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Thinking purple in Lake City

Angie Haviland, at right, led a project to paint about 20 downtown Lake City store fronts with purple reminders of the Wabasha County Relay for Life tonight at Patton Park near downtown Lake City. Lisa Wimmer, who also helped paint, will be the main speaker.

LAKE CITY — On Monday and Tuesday, Angie Haviland and about 10 fellow cancer-fighters painted the windows of about 20 downtown Lake City businesses with purple invitations for tonight's Wabasha County Relay for Life .

It's the first year the Oak Center artist decided to use the big windows as invitations. She already has big plans for next year that involve more windows.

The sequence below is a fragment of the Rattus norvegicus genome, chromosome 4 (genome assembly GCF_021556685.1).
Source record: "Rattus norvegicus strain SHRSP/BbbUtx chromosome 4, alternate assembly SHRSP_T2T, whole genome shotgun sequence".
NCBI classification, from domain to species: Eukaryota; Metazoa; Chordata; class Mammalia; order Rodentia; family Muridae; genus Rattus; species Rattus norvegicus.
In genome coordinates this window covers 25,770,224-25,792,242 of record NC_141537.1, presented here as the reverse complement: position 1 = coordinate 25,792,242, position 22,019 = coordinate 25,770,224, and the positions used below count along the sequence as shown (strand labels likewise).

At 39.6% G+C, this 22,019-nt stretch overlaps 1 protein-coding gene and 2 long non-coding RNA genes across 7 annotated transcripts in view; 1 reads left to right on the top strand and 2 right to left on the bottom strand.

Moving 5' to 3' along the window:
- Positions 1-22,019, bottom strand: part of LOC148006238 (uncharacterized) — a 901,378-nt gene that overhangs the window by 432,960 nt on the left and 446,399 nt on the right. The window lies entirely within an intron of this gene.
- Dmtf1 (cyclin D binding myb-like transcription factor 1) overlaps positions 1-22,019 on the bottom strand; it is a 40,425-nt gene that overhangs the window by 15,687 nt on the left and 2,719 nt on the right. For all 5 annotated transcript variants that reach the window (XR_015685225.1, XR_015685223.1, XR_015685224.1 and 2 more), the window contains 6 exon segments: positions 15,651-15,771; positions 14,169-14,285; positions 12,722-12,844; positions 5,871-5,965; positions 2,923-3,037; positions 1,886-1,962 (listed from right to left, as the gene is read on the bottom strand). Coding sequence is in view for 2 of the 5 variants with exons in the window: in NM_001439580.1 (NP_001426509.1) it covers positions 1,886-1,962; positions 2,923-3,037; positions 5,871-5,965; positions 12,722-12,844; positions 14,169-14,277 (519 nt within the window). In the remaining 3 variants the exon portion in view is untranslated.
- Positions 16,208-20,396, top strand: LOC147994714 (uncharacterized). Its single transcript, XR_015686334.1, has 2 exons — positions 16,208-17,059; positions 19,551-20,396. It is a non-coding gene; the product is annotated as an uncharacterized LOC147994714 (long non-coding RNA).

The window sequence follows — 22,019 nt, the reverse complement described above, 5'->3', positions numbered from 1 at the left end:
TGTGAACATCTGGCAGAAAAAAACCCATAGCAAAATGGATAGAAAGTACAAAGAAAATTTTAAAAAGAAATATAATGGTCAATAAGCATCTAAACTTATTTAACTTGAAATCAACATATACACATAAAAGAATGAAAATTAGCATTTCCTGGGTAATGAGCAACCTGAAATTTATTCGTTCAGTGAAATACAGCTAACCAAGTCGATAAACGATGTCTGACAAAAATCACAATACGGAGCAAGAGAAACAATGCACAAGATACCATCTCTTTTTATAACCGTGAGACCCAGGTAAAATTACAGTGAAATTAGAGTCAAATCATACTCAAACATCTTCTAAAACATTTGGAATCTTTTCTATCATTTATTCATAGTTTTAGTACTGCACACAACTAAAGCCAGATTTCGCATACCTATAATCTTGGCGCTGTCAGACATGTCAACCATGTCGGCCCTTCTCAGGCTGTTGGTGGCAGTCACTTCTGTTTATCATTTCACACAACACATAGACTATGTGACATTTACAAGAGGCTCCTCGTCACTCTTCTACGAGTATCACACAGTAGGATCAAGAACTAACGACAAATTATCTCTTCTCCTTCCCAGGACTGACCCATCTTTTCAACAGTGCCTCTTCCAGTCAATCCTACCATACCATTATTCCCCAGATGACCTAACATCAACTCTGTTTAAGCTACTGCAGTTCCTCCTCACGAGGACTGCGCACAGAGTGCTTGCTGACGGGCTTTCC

Some of the signs are on vacant storefronts, but others are on active businesses that often use purple in their displays.

Like all those involved with the American Cancer Society relay fundraiser, she said she's been touched by cancer. An uncle died of cancer and a good friend is battling it. "It's very real," she said.

But many people who hear about the relay think it's only for those now suffering from cancer and their families, she said.


"It's amazing how long this has been going on, and people think it's a private party," Haviland said.

The signs emphasize that the relay is for everyone.

The other misperception is that the relay is only about breast cancer.

"It's all cancers, and I think we do get caught up that it's all breast cancer," she said. Hence, the big purple invitations instead of pink, which signifies breast cancer.

This is the 26th year for the Wabasha County relay, and the 15 to 16 teams along with other donors are expected to raise about $45,000, she said.

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